Cryptobiotic soil—or biocrust—forms the top layer of the desert, a “skin” squirming with living organisms. Just as microscopic organisms are vital to our health (think gut bacteria for digestion and disease prevention), the desert’s skin hosts a whole community of organisms that are vital to the ecosystem. Without the desert’s skin, much less life would exist in these lands; flowers would wilt and sparse pockets of shrubs would struggle to survive.The plateau’s biocrust is easily identifiable under a bright yolk sun: a dark, bumpy surface that stretches between shrubs, like snakeweed and yucca, and the towering buttes and mesas that make up the Colorado Plateau’s iconic landscape. It’s here that Finger-Higgens pricks metal pin flags into square grids that crisscross 12 football-field-sized plots of land.
She’s part of an ongoing study that has tracked the health of biocrusts since 1996, with some records reaching back as far as 1967. Until the past few decades, biocrusts have been largely overlooked; the desert’s scruffy top layer was seen as a static feature of the ecosystem. It’s only relatively recently that the importance of biocrusts in sustaining the life and integrity of the desert has been understood—and that damage to them has been recorded.“I think the study is awesome,” says Matthew Bowker, a soil ecologist and associate professor at Northern Arizona University who was not involved in the research. “It’s pretty much the only data set of biocrusts that I know of that goes back that far.”Finger-Higgen calls the plots of land here “pristine.” By this, she means no cattle have grazed on the land, and bikers and hikers are prohibited. Pristine is an important distinction. If you’ve been to Moab and the surrounding canyonlands, you’ll know that all-terrain vehicles roar out of town and through the landscape, usually on designated roads but sometimes swerving off-piste and into unpaved desert. Cattle graze through the land, and enthusiastic hikers tromp the soil in boots. And yet the desert’s harsh reputation belies the fragility of a landscape where life lives on the edge.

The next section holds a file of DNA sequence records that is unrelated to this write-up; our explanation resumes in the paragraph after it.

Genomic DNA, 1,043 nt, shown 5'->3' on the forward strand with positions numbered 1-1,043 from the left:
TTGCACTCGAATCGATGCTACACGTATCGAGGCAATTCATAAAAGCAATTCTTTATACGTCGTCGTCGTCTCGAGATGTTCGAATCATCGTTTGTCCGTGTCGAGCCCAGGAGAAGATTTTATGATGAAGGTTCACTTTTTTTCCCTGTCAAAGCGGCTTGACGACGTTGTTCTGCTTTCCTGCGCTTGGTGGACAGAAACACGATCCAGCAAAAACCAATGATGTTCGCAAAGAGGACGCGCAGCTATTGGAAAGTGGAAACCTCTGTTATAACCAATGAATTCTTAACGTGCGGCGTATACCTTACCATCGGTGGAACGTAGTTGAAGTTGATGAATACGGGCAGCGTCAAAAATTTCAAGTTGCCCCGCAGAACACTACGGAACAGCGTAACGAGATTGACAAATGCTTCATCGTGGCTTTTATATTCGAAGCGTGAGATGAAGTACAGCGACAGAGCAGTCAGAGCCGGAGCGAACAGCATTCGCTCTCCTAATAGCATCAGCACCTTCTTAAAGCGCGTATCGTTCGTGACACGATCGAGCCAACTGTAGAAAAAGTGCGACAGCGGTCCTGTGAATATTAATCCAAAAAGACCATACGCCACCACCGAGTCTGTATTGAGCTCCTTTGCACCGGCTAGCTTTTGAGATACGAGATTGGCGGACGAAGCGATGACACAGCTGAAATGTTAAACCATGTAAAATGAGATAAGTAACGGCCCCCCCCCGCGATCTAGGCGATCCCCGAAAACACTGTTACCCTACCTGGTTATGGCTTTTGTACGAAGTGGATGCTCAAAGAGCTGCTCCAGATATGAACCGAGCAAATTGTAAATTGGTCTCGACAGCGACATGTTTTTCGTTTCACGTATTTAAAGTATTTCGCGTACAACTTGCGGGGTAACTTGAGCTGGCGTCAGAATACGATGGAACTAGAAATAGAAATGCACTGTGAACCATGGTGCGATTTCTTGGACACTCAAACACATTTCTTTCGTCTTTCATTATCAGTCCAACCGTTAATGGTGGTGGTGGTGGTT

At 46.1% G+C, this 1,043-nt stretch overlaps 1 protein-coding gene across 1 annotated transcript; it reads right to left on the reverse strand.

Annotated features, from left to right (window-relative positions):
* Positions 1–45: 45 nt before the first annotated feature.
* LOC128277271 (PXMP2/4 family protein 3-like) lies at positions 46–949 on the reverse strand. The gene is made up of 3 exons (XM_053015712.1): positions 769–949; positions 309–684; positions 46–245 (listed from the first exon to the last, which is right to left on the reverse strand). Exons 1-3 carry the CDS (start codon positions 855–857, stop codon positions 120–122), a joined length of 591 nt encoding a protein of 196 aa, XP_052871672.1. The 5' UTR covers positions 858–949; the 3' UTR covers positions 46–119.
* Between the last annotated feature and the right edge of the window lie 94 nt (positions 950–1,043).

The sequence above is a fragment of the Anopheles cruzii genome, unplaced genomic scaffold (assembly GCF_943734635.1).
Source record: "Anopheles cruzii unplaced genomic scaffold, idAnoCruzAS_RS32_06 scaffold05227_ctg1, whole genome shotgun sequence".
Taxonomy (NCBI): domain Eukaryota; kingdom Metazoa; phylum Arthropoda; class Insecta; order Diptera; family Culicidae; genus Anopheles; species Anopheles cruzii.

Scientists colloquially refer to biocrusts as “living skin” because the first organisms to take up residence are cyanobacteria, which under a microscope look like little worms that glide through the soil, leaving a trail of sticky fibers in their wake. Soil particles stick to these fibers and create a spongelike structure that absorbs water when it rains. Soon moss, algae, fungi, and lichens move in as tenants. It can take years to decades—and in extreme cases up to a century—for this community to form a thick, knobby crust.
The microbial filaments in the crust can resist strong winds due to their “tensile strength”—how much they can be pulled before breaking. However, they are vulnerable to compressional forces, such as a human foot punching through the crust, which can leave sun-loving cyanobacteria, lichens, and mosses buried with no light.